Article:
Following the intervention of his grandparents, he was enrolled back in school, when he turned nine, at the Roman Catholic Elementary School, Saltpond. Prof Allotey has fond memories of his days at Saltpond and recalled, for instance, that on weekends all the youth of the town took a trip to the bush in search of firewood. “It was like a picnic because our mothers gave us food that we took along but we had to guard it well, else the adults among us will steal it,” he said.

Can you imagine that the now calm Prof Allotey, in those days, actually fought when provoked? Oh yes! According to him, they used to fetch water from public standpipes and sometimes the older children did not want to join the queue, which often led to fights.

When Francis got to Standard Six, Ghana’s first President, Dr Kwame Nkrumah, had founded the Ghana National College, Cape Coast, for those students and teachers who had been dismissed for their participation in the 1948 riots. Because the affected students were continuing students, the school did not have a Form One class.

Francis heard of the establishment of the school and managed to get the school authorities to agree to admit him in the school. After secondary school at the age of 19, he established his own school, known as the Fante Confederacy Secondary School, at Saltpond. After a legal tussle arose over the name, it was changed to Fante State Secondary.

The school, however, collapsed three years later after he had left for further studies abroad. He studied at the Borough Polytechnic, UK, and later at the Imperial College of Science and Technology, where, although he did not hold a degree, he convinced the school authorities to allow him to pursue a Masters programme.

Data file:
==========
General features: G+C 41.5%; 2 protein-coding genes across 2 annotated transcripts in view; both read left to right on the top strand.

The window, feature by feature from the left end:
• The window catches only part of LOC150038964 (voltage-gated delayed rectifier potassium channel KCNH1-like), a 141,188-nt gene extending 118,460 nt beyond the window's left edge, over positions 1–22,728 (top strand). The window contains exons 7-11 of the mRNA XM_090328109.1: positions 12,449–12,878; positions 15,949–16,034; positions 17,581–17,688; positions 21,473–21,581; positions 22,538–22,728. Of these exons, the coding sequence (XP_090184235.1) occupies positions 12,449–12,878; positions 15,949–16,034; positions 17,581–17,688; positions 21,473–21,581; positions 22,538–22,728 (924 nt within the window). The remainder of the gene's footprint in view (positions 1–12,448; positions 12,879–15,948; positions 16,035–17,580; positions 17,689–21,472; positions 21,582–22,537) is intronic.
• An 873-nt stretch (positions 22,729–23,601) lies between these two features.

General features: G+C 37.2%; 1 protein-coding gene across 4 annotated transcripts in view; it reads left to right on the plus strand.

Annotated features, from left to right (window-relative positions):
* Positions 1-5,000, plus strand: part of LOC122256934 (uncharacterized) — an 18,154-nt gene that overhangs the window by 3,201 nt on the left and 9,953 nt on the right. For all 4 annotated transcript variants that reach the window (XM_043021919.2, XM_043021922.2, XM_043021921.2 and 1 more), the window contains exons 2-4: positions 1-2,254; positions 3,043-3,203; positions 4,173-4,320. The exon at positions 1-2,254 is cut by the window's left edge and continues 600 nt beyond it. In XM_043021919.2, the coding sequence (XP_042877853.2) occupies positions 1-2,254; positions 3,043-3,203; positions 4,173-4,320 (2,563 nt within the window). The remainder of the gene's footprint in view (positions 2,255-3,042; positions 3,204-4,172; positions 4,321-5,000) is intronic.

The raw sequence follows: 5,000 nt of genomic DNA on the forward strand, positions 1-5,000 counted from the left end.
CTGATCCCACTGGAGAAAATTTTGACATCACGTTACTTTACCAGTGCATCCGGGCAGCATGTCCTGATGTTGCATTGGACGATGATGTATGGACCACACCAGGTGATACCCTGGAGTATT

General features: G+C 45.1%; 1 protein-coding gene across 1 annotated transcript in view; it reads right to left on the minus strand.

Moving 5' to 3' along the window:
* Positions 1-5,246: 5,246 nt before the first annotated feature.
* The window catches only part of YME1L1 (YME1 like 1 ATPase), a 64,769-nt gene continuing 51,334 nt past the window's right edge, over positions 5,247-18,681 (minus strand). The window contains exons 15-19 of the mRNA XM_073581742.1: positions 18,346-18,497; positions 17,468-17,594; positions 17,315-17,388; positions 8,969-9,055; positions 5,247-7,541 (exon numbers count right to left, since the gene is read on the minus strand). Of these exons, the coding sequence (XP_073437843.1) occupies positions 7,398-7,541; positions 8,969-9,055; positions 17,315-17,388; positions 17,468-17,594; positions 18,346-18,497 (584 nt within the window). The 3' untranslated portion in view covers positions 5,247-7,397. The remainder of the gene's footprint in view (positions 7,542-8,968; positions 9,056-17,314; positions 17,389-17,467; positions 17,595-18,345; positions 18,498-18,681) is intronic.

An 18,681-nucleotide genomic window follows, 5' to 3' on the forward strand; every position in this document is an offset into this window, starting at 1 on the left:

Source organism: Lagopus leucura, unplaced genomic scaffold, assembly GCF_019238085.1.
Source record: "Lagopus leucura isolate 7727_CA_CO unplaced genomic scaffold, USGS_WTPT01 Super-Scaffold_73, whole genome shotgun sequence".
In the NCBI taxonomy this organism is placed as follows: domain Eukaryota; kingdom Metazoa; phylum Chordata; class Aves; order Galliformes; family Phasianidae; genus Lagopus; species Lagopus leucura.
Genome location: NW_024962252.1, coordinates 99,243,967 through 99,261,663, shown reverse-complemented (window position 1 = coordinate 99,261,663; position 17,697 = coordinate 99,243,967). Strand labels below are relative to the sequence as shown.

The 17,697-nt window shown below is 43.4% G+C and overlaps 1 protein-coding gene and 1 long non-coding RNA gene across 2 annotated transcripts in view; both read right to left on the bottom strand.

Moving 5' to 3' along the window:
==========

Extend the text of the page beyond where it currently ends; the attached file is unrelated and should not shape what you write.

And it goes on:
Prof Allotey obtained his Ph.D from Princeton University, where he studied Mathematical Physics. He returned to Ghana in 1960 to take up a lectureship position at the Department of Mathematics at the Kwame Nkrumah University of Science and Technology (KNUST). Among others, he became the Head of the Mathematics Department, the Founding Director of the Computer Science Department and Pro-Vice Chancellor.

At the national level, he was the Chairman of the Ghana Atomic Energy Commission, among other positions held. Prof Allotey is married to Mrs Asie Mirekuwa Allotey and they have four children and four grandchildren.


Visiting Professor of Physics – Michigan State University (MSU) – USA (1997 – 1999)

Dean – Faculty of Science (1971 – 1980)

Founder and First Director – Computer Centre (1970)



An Electrical Model for Computer Simulation of Isotonic Contraction of Skeletal Muscles following Magneto-inductive Stimulation [Chapter in Book, Gordon and Breach, 1974]

In Advances in Cybernetics and Systems

Presonant States and Soft X-Ray Emission in Band Structure and Spectroscopy of Metals and Alloys [Academic Literature, Academic Press, 1973]



Prince Philip Gold Medal Award – Royal Academy of Engineering (UK) (1973).

Francis Kofi Ampenyin Allotey (born 1932) is a Ghanaian physicist and mathematician. He is known for the “Allotey Formalism” which arose from his work on soft X-ray spectroscopy. A founding fellow of the African Academy of Sciences, in 1974 he became the first Ghanaian full professor of mathematics and head of the Department of Mathematics at the Kwame Nkrumah University of Science and Technology.

The Professor Francis Allotey Graduate School was established in 2009 at the Accra Institute of Technology.




Prince is Solutions-driven programmer with a few years track record of commended performance in modular and object-oriented programming. Well-versed in all phases of the software development lifecycle, with a strong working knowledge of algorithms and data structures. Proven success engineering customized solutions improving business processes, operations and profitability.